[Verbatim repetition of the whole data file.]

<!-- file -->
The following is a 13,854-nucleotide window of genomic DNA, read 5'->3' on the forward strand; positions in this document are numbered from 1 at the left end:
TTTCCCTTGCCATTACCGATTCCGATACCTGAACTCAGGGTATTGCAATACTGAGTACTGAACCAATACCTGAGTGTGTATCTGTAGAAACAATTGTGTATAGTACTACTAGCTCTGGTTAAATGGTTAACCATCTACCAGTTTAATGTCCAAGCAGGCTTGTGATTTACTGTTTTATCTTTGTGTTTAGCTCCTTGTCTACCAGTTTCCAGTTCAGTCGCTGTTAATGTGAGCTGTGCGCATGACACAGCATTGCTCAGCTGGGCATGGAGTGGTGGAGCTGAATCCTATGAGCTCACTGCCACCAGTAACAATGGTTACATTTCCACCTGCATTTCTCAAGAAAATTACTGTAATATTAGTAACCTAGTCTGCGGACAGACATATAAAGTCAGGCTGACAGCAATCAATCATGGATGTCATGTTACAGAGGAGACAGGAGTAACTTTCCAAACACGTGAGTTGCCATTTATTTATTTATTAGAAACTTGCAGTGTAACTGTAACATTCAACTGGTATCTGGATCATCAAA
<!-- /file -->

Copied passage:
The following is a 13,854-nucleotide window of genomic DNA, read 5'->3' on the forward strand; positions in this document are numbered from 1 at the left end:
TTTCCCTTGCCATTACCGATTCCGATACCTGAACTCAGGGTATTGCAATACTGAGTACTGAACCAATACCTGAGTGTGTATCTGTAGAAACAATTGTGTATAGTACTACTAGCTCTGGTTAAATGGTTAACCATCTACCAGTTTAATGTCCAAGCAGGCTTGTGATTTACTGTTTTATCTTTGTGTTTAGCTCCTTGTCTACCAGTTTCCAGTTCAGTCGCTGTTAATGTGAGCTGTGCGCATGACACAGCATTGCTCAGCTGGGCATGGAGTGGTGGAGCTGAATCCTATGAGCTCACTGCCACCAGTAACAATGGTTACATTTCCACCTGCATTTCTCAAGAAAATTACTGTAATATTAGTAACCTAGTCTGCGGACAGACATATAAAGTCAGGCTGACAGCAATCAATCATGGATGTCATGTTACAGAGGAGACAGGAGTAACTTTCCAAACACGTGAGTTGCCATTTATTTATTTATTAGAAACTTGCAGTGTAACTGTAACATTCAACTGGTATCTGGATCATCAAA